“It's good because I still enjoy what I do, that’s the most important thing,” he said. “The only thing that justifies to wake up is to do something you enjoy. We are not a company paying attention to just putting money in our pockets. If we have money, we invest it. We enjoy our activities.”
World’s Best VineyardZuccardi Valle de Uco was voted the World’s Best Vineyard by an international ‘academy’ made up of nearly 500 leading wine aficionados, sommeliers, and luxury travel experts.
The top ten saw a particularly strong showing from South America: two wineries from Argentina, two from Chile and one from Uruguay. For the full Top 50, click here.
Canopy asked José why South America shone. He replied: “The wineries in South America are paying a lot of attention to the tourism because it’s a very good way that people remember in the long-term. Maybe also because tourism is growing in South America.”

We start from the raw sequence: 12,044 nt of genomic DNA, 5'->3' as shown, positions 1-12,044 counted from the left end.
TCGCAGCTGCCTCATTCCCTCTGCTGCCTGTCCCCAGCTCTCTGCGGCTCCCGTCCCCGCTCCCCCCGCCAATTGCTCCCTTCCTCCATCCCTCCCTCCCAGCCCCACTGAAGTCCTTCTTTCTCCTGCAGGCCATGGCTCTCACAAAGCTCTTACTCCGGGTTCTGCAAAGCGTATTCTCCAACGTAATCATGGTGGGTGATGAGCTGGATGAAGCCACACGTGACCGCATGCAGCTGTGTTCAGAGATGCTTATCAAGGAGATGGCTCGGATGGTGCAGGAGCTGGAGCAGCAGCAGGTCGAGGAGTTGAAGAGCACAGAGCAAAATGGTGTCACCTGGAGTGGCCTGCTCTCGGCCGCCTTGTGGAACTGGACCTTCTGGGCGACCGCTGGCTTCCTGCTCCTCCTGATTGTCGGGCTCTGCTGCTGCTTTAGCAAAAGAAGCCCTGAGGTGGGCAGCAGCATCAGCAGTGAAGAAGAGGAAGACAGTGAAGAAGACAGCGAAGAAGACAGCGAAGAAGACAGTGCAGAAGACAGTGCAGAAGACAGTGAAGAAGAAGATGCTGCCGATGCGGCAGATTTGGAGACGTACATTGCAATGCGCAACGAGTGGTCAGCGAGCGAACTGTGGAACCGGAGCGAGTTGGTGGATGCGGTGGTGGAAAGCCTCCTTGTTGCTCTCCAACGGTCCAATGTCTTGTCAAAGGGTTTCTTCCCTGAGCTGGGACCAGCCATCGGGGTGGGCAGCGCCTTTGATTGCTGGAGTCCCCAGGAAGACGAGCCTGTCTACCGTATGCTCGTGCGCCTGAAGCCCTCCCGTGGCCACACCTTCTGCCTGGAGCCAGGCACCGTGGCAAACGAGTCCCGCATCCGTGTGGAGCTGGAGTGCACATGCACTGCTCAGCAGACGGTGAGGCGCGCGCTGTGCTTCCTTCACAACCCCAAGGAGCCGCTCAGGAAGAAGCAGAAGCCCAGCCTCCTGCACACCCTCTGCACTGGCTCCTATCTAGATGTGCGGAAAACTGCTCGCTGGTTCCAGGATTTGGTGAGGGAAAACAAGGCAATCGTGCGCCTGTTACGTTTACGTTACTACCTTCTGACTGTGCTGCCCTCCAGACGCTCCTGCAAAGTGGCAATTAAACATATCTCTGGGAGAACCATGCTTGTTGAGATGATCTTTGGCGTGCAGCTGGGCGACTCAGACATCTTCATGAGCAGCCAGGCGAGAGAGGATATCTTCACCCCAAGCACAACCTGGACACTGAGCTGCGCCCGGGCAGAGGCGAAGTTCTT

Future plansJosé selects a glass of Viognier from the Languedoc, as our quick coffee turns into a long lunch. José planted Argentina’s first Viognier vines in 1993, and the country’s first Zinfandel in 1997. Innovation has been important for Zuccardi from the beginning.
Desert vineyards, a modified parral system, and new types of irrigation, hail control and frost avoidance are all part of his legacy.
What’s next, I wonder?
“We always have more plans than money and time,” was his reply.
He then reveals that they are currently experimenting with 20,000 litres of ‘natural’ wine – a sulphite-free organic Malbec made in concrete tanks. They want to see how it ages before putting it on the market, but he admits: “We are now designing the label. We have to try and we have to learn, to understand what will be the life of the wine.”
They hope to release the wine later this year in the local market. “We want to be close to see the evolution and to work with specific customers to learn,” he advised.
As we finish our Viogniers, I congratulate José again on his award.
“We don’t work for recognitions but when the recognitions come it makes us very happy. It’s an indication we’re going in the right direction. And it gives us more energy to do more things.”